Rudy Gay had once been a protected part of the Memphis Grizzlies’ core. In the dawn of the new Grizzlies ownership, that appears not to be the case anymore. On Friday, Zach Lowe wrote in a Grantland piece that Memphis is taking feelers for Gay.
On Sunday, Adrian Wojnarowski of Yahoo! Sports told The Chris Mannix Show that those are more than just feelers.
From @wojyahoonba: "Grizzlies have been shopping Rudy Gay very hard over the last couple of weeks. They have reached out to several teams."— Chris Mannix Show (@ChrisMannixShow) January 7, 2013
Wojnarowski also noted that Robert Pera’s group has a different view of the team’s current state from that of former owner Michael Heisley.
From @wojyahoonba: "They [Memphis Grizzlies] don't think they're a champinoship contender."— Chris Mannix Show (@ChrisMannixShow) January 7, 2013
Heisley believed that this small-market franchise could win a title with the core of Gay, Zach Randolph, Marc Gasol and Mike Conley by 2014-15 when their contracts expire. Because of this belief, he persistently denied rumors connected to his stars, particularly Gay.
Shortly after the Grizz bowed out of the 2011 playoffs, rumors swirled about Gay being on the block, since the team nearly made the Western Conference finals with its leading scorer out.
Heisley picked up the phone and barked at Geoff Calkins of The Commercial Appeal that Gay wouldn’t be traded.
Last summer when Gay was on the rumor mill, Heisley gave a chilly denial, telling The Commercial Appeal, “We’re not looking to trade Rudy Gay.”
Fans of the three shades of blue won’t hear such denials from Pera—not even a non-denial denial. The young multimillionaire CEO of Ubiquiti Networks is too quiet to issue trade statements or dial up a local columnist.
Do you believe the Grizzlies will trade Rudy Gay?
Moreover, the new ownership is looking to get the team back under the luxury tax threshold, as Wojnarowski mentioned. If Chris Wallace and John Hollinger can find a way to move Gay by the trade deadline, then the team can avoid the penalty.
This would be a repudiation of Heisley’s all-in strategy at the end of his ownership, digging in to spend extra to ensure that the team can compete for a title.
Instead of just picking up one bargain-role player, letting Darrell Arthur walk and low-balling the rest, he allowed Wallace to re-up Arthur as a restricted free agent, grab Jerryd Bayless and raise Hamed Haddadi and Marreese Speights.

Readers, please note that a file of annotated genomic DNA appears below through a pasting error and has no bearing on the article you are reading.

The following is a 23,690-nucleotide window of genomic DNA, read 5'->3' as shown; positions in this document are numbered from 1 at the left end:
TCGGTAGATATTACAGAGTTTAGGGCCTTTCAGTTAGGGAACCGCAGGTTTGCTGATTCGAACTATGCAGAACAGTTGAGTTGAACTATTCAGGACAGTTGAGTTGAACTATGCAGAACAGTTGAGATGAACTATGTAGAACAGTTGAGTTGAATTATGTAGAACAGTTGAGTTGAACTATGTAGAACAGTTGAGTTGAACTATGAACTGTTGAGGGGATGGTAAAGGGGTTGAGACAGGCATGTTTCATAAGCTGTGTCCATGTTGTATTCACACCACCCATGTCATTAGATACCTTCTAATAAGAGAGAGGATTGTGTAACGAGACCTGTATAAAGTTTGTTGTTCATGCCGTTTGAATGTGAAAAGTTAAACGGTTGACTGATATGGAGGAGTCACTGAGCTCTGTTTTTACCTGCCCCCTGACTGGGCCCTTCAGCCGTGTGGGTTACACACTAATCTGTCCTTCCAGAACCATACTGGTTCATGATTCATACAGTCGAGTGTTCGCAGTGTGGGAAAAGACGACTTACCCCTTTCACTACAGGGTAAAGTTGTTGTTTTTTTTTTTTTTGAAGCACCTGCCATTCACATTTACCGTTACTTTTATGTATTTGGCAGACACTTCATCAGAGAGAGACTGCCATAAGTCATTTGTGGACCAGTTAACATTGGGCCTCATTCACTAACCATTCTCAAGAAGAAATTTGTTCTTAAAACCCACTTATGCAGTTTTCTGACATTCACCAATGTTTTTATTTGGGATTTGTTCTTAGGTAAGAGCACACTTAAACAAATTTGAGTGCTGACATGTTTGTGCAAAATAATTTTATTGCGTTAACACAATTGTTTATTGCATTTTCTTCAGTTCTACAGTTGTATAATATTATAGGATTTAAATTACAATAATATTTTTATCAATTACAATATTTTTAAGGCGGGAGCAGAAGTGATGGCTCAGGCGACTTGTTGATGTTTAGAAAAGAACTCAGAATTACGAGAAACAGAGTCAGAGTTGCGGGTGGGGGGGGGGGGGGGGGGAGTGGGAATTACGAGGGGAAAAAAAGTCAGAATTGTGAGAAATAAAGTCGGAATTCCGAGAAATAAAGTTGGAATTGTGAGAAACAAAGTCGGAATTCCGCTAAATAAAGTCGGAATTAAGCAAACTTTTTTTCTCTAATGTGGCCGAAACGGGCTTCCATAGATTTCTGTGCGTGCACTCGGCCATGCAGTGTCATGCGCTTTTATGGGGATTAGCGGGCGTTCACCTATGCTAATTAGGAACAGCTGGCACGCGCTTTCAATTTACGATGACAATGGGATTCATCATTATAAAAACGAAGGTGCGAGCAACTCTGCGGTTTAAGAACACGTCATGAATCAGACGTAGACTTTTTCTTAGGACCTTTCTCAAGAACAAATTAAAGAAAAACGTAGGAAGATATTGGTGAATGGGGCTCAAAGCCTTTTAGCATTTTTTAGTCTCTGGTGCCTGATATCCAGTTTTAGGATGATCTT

Then again, Pera likely informed by Hollinger’s analysis, doesn’t see the Grizz as a title contender as it stands. Gay appears to be at the crux of this. He has done anything but impress this season. He’s scoring at his lowest average since his rookie year.
Also, Gay’s shooting has been disappointing. He’s shooting just 41.2 percent from the field. This is a substantial drop for someone who hung between 45.3 and 47.1 percent from 2007-08 to 2011-12.
Hollinger likely looks at that, along with his 0.869 points per field-goal/free-throw attempt and sighs.
With the Baltimore native in his seventh season, Hollinger may look at him as a known commodity. Since his sophomore year, Gay’s scoring average hasn’t risen at all and his field-goal-attempt rate has barely risen.
Some might be further bothered by the 25-year-old’s inability to hit big shots. But the Grizzlies’ new front office stat head likely sees it as the Romo-esque tendency of a player who’s just happy not to make those plays.
Hence, Hollinger might be telling Pera that this high-end scorer isn’t quite the cold-blooded assassin who deserves the salary that the old regime gave him.
If the Grizzlies are shopping the Connecticut product this hard, then one must wonder whether they have someone in mind to replace him.
That they would deal Gay and let the rest of an insufficient core stand intact is hard to imagine. A salary dump for expiring contracts would set Lionel Hollins up for failure, leaving him to toss Quincy Pondexter into the starting lineup and hoping to score more and make the second round like in 2012.
Two possibilities, as I discussed in a piece looking at trade scenarios in case the new regime decides to shop Gay, are Monta Ellis and Paul Millsap, both of whom would be able fill the scoring void.
Millsap, who is also on the block, could easily fit into the 3 spot, since he takes a large portion of his shots from the perimeter. His size would create a mismatch. The only question is whether Tony Allen could get Millsap to play defense.
Ellis is well-recognized as a star scorer.
Pera and company bring a new outlook for the franchise. This view may include resetting the championship window, but whether that window would start next season or the season after is unclear.
What is clear is that the new order has no attachment to the current core.